You could argue this is an apples-versus-oranges argument, seeing that the Mariners have been playing against 1A competition during this time, but since joining the Coastal 8 three years ago, they’ve played just eight of their 33 regular season games against teams in their own classification.
West is next with a 26-21 four-year mark, followed by Croatan with a 19-27 record that would have been 24-22 if not for using an ineligible player last season for five games.
And then it’s Swansboro (17-25), Dixon (13-30) and White Oak (6-36).
In boys basketball, East went 22-4 and won its league title last season, while West went 21-5 and captured its conference championship.
Of the remaining five teams, Dixon was the only one to finish above .500, going 20-8.
White Oak went 11-14, Croatan 9-15, Swansboro 9-17, and Southwest Onslow 0-22.
There is no reason to believe East couldn’t compete for a conference crown in the new league each season.
The Mariners could be strong in a wide-open girls basketball conference as well, and they’ve also shown they can compete with just about anybody in baseball and softball. East could also compete most years in track and field, at least on an individual level.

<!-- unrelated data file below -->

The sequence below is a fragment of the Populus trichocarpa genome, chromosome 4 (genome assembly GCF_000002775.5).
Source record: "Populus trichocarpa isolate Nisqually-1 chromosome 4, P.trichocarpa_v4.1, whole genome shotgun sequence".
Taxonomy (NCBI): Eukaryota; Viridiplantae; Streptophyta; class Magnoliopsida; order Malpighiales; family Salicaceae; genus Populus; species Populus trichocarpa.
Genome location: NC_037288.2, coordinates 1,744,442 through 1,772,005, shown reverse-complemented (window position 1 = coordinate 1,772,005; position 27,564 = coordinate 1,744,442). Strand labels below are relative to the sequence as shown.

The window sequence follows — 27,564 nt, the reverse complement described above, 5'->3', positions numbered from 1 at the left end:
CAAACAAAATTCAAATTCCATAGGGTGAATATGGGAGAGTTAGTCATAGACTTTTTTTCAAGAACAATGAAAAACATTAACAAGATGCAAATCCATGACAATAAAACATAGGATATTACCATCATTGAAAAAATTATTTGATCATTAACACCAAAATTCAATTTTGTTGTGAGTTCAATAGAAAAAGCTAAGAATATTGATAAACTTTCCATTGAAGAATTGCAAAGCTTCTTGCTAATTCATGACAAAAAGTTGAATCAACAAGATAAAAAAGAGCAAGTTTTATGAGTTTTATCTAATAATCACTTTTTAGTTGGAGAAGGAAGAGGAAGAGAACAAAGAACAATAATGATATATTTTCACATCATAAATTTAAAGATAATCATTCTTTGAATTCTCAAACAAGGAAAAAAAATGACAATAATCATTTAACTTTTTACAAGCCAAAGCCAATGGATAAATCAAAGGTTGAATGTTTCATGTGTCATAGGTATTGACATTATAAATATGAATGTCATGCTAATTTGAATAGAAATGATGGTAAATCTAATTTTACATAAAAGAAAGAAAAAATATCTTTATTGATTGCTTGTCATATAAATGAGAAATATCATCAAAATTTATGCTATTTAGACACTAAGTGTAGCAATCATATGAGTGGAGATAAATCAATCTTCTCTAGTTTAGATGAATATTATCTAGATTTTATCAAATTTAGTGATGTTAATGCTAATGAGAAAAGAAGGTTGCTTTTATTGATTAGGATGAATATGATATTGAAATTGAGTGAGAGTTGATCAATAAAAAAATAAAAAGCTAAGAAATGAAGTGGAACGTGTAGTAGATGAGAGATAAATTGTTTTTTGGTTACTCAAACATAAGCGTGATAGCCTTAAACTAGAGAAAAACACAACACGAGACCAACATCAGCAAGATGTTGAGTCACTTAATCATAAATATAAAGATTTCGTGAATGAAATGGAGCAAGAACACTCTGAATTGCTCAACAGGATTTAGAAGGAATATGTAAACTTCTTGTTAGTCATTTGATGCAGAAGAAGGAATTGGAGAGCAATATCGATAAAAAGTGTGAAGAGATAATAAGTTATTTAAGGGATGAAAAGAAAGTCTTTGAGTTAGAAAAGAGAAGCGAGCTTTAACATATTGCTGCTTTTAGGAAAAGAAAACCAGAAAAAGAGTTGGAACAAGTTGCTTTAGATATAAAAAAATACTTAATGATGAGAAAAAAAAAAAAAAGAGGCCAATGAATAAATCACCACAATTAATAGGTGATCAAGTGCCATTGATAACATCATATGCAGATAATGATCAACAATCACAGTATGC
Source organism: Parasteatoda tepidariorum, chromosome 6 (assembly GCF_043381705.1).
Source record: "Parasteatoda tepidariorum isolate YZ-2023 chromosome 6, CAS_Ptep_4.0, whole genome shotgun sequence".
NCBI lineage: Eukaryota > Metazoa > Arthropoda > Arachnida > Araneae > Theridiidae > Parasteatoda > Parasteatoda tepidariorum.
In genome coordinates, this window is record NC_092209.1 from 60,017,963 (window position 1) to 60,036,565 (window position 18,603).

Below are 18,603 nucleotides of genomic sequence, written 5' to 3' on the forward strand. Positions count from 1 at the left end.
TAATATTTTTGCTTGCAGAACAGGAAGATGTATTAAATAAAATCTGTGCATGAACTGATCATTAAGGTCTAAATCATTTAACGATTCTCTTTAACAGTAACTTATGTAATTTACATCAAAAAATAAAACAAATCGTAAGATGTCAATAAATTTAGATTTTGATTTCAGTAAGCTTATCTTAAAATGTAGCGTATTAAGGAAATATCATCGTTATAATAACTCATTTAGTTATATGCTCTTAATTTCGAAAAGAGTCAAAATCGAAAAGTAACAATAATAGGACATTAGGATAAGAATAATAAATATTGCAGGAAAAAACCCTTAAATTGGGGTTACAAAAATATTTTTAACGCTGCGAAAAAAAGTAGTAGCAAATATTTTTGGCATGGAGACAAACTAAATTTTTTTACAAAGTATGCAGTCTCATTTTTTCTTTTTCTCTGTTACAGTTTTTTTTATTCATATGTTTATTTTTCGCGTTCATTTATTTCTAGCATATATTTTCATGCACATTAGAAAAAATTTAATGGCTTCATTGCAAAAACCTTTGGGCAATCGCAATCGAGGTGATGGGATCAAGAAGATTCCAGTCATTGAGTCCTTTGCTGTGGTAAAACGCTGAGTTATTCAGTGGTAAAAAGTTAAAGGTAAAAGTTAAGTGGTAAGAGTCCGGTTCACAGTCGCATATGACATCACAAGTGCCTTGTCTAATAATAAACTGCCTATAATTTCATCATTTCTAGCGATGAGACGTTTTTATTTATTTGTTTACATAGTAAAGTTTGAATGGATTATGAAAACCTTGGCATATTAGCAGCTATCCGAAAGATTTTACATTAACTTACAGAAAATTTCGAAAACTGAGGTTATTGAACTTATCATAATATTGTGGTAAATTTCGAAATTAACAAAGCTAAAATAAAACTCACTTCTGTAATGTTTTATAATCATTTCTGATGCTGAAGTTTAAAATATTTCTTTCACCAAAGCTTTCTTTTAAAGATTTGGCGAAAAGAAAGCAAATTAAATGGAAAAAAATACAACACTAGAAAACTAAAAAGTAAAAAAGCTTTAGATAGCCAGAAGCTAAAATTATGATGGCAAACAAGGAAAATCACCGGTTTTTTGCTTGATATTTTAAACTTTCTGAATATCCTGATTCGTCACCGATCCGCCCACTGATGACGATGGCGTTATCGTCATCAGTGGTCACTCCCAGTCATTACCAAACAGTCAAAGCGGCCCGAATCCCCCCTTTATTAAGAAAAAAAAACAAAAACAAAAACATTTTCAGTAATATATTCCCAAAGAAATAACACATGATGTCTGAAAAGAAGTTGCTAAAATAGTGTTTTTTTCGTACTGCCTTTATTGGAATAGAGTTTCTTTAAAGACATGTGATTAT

As for the other sports … well … yeah … that’s a problem.
Croatan has been one of the best wrestling programs in the state since its inception, and West has been a top 3A program on and off since it started.
West and Croatan have proven to be two of the best cross country programs in the eastern part of the state for the past 20 years, and have been two of the better volleyball programs in the area for a decade now.
Croatan and West would also likely compete for league titles in both boys and girls tennis and boys and girls golf.
The girls and boys soccer league would likely be one of the best in the state with Onslow County powers Swansboro, White Oak and Dixon to go with Croatan and West. Southwest Onslow has also produced some good teams in the past.
The Mariners’ biggest beef may be with its 2A classification, not its inclusion in a mostly 3A league, and East has a right to scoff at its reclassification.
But when it comes to competing for state championships, being in 2A might not make that much difference either.
The East boys basketball team has struggled to get past nontraditional programs (charters and magnets), finishing the postseason versus such a program in six of the past seven years.
It wouldn’t have to worry about running into Henderson Collegiate or Winston-Salem Prep in the playoffs anymore. And Kinston has dropped to 1A, so that helps. Instead, it would have to contend with a program like Farmville Central.
In football, what’s the difference in facing Tarboro or Edenton Holmes in the second or third round or Wallace-Rose Hill or Northeastern?
Unfortunately for the East tennis and soccer programs, nontraditional rivals Franklin Academy and Raleigh Charter have also moved up to 2A.
Would it be ideal for the Mariners to remain in 1A based on their enrollment?
But at this point, it may take looking at the bright side of moving up to 2A.
(Send comments or questions to email@example.com or follow him on Twitter @jjsmithccnt.)